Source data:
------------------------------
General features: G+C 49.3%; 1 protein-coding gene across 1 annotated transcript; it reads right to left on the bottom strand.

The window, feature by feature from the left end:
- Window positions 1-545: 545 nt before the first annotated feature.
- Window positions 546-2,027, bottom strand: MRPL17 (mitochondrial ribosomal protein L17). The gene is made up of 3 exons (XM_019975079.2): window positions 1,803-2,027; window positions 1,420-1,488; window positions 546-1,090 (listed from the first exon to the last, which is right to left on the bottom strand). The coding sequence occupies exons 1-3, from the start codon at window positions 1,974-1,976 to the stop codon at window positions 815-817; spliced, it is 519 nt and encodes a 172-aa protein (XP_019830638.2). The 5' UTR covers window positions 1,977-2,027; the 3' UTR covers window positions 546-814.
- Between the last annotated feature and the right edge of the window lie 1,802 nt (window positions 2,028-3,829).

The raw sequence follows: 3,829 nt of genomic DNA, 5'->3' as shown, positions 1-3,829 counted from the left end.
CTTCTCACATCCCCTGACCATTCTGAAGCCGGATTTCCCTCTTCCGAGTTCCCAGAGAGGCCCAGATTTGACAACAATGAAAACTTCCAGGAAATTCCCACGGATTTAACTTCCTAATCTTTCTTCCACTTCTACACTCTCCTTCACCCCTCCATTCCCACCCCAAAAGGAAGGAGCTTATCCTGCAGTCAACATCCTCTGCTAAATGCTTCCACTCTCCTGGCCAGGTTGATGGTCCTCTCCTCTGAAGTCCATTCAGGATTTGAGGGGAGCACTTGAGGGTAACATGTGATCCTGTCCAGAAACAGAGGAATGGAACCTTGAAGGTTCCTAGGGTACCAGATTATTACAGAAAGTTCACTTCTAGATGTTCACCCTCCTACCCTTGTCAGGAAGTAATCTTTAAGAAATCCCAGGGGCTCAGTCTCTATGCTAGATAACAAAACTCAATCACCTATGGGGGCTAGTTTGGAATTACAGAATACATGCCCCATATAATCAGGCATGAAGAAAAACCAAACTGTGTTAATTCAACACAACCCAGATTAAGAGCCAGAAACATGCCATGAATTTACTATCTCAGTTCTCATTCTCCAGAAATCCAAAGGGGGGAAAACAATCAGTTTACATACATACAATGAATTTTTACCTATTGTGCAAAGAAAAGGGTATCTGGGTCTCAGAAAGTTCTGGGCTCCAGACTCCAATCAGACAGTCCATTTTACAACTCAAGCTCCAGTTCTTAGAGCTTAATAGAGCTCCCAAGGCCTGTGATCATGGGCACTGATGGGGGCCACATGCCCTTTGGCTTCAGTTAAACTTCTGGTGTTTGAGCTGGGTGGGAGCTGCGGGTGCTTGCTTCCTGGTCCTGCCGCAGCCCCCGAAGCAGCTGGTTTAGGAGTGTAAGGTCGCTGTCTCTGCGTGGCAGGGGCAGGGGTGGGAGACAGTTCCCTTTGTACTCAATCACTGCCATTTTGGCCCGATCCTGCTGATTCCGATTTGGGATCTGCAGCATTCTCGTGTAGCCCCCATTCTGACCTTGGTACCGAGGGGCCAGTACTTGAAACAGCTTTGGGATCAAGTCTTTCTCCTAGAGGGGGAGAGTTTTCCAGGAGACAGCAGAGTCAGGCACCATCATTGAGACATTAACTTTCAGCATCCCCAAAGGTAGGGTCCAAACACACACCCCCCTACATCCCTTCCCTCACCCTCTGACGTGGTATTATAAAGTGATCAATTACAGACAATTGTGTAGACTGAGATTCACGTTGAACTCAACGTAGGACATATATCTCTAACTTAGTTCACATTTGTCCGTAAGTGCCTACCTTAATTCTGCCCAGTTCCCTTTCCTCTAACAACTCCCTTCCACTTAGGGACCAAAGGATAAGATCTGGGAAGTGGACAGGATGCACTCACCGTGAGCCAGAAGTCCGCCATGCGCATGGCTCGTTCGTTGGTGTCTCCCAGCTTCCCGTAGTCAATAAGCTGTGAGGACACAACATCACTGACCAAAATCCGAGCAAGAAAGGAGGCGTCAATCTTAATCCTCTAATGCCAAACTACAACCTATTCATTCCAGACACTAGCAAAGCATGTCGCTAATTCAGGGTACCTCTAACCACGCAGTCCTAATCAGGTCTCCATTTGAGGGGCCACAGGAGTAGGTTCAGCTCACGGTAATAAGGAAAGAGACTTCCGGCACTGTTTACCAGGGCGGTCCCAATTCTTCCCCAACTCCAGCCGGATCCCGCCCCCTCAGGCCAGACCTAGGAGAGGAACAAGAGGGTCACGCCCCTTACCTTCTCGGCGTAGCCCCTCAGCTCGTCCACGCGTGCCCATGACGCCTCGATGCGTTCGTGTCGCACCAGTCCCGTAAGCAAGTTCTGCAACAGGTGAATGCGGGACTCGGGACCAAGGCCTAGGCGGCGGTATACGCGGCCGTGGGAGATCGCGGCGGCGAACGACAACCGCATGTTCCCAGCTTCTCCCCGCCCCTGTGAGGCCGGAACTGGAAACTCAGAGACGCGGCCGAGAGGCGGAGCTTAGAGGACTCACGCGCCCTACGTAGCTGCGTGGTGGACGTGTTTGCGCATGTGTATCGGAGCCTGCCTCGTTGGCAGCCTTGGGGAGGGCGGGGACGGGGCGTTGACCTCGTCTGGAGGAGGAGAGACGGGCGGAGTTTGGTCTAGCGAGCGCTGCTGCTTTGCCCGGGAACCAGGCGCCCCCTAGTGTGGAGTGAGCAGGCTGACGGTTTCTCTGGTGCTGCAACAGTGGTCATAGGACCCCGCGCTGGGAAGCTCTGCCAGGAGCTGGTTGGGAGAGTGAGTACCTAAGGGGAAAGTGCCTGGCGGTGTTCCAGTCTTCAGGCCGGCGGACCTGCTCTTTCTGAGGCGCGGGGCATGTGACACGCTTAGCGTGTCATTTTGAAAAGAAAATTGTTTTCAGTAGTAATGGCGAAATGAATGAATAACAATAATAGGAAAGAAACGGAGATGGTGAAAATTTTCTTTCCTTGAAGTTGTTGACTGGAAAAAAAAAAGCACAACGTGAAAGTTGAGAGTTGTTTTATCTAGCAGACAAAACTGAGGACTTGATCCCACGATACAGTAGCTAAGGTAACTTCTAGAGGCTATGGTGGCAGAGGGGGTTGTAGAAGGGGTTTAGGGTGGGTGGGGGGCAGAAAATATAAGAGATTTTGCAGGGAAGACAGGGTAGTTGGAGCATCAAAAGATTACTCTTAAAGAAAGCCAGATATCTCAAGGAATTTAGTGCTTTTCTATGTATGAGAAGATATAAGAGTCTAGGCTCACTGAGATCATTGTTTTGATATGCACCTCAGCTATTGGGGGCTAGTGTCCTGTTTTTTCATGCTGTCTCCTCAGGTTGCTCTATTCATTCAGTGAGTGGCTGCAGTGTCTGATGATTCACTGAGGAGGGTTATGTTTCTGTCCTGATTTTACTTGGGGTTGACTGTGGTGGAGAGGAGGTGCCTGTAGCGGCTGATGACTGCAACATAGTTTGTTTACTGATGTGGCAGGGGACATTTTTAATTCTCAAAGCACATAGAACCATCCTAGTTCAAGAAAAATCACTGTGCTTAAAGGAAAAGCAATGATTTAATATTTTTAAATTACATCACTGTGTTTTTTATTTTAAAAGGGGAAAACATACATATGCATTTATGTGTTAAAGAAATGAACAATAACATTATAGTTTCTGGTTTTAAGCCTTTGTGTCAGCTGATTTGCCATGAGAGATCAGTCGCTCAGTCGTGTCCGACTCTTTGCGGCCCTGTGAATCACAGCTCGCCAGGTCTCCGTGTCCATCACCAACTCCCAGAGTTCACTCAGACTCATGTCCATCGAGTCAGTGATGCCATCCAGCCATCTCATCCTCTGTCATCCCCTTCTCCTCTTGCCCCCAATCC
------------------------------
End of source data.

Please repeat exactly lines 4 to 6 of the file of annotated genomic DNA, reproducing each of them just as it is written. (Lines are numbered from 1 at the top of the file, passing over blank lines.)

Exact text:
- Window positions 546-2,027, bottom strand: MRPL17 (mitochondrial ribosomal protein L17). The gene is made up of 3 exons (XM_019975079.2): window positions 1,803-2,027; window positions 1,420-1,488; window positions 546-1,090 (listed from the first exon to the last, which is right to left on the bottom strand). The coding sequence occupies exons 1-3, from the start codon at window positions 1,974-1,976 to the stop codon at window positions 815-817; spliced, it is 519 nt and encodes a 172-aa protein (XP_019830638.2). The 5' UTR covers window positions 1,977-2,027; the 3' UTR covers window positions 546-814.
- Between the last annotated feature and the right edge of the window lie 1,802 nt (window positions 2,028-3,829).

The raw sequence follows: 3,829 nt of genomic DNA, 5'->3' as shown, positions 1-3,829 counted from the left end.